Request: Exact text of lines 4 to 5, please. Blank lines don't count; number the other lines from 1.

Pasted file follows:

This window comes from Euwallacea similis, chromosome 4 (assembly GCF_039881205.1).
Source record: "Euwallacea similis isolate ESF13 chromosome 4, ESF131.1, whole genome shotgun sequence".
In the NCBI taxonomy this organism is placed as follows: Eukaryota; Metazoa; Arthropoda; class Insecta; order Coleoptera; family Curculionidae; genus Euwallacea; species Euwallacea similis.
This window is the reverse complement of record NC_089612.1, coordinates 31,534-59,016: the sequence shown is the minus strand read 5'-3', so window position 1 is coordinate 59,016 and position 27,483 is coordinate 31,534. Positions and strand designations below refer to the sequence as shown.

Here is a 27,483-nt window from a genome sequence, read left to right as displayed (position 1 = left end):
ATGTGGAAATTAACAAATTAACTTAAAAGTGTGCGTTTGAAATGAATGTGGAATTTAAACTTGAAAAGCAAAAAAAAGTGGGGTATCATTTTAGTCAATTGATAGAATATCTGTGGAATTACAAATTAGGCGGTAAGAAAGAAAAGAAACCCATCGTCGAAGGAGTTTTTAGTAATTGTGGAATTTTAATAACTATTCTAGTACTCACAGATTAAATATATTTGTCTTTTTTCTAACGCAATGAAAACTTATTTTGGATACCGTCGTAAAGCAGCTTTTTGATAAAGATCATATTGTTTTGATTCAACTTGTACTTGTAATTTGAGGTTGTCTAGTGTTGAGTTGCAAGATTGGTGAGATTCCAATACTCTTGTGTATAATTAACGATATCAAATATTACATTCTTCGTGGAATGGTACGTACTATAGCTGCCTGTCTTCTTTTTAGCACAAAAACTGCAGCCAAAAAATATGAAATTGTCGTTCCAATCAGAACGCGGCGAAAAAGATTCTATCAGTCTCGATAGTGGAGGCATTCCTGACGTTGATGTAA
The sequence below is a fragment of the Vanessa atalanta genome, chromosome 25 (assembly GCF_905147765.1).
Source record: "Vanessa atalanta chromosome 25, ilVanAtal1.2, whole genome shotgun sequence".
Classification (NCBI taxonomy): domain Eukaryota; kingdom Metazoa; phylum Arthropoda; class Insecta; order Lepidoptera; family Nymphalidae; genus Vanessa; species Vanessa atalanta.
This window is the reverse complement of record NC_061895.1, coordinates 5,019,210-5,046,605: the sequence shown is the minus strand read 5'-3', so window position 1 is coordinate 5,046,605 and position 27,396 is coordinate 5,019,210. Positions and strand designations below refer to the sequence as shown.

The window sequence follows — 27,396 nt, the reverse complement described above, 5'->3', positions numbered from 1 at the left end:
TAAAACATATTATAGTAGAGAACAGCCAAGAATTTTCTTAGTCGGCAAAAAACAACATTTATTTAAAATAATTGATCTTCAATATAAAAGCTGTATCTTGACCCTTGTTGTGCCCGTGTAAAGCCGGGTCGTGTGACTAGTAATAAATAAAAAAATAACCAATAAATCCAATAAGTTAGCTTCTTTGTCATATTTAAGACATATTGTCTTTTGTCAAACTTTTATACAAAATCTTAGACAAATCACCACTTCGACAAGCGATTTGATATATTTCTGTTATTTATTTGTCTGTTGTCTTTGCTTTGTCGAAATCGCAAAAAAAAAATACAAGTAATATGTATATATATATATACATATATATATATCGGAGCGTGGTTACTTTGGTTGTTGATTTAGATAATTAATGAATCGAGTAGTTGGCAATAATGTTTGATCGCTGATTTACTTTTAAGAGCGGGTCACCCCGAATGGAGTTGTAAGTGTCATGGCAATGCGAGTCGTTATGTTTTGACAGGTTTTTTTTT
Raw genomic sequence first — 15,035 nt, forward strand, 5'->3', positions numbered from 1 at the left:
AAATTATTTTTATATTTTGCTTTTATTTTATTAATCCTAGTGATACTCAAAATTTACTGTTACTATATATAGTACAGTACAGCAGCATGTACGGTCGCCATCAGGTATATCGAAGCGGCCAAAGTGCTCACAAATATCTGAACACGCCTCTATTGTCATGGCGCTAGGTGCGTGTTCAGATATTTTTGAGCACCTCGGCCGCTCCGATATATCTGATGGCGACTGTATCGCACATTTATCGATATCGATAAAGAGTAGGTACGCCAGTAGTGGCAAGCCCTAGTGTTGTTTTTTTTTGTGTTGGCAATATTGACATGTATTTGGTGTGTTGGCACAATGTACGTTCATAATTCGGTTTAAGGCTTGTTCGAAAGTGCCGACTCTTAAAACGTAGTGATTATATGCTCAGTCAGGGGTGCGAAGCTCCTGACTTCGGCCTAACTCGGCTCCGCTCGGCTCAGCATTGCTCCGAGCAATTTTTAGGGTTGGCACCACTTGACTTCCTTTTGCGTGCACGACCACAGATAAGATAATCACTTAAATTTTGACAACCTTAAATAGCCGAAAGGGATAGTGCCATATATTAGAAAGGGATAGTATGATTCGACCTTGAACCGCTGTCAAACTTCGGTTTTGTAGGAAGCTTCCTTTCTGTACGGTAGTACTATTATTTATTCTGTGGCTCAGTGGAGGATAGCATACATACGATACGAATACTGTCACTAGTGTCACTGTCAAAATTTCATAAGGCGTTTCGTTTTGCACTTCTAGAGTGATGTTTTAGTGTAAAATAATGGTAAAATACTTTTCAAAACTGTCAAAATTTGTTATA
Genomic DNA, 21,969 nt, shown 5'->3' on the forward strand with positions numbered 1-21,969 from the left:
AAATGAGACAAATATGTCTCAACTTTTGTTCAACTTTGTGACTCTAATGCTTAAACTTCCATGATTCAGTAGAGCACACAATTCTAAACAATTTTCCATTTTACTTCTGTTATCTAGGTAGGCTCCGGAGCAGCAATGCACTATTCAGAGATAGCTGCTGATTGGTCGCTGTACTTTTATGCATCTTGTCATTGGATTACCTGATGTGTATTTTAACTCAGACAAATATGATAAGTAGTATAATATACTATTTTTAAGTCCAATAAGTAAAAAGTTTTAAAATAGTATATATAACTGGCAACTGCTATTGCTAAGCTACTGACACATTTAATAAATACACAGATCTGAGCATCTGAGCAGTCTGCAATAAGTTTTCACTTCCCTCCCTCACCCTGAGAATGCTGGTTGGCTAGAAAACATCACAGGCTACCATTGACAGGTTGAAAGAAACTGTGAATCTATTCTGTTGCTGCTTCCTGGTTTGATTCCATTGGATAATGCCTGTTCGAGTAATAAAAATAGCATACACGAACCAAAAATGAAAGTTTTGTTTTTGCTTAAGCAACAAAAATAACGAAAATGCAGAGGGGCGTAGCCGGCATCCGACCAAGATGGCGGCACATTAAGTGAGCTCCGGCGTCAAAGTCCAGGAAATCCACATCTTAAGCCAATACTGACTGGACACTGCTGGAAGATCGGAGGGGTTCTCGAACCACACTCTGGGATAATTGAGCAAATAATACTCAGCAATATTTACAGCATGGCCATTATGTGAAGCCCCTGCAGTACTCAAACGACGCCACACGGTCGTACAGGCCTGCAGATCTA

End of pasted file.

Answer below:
This window is the reverse complement of record NC_089612.1, coordinates 31,534-59,016: the sequence shown is the minus strand read 5'-3', so window position 1 is coordinate 59,016 and position 27,483 is coordinate 31,534. Positions and strand designations below refer to the sequence as shown.

Here is a 27,483-nt window from a genome sequence, read left to right as displayed (position 1 = left end):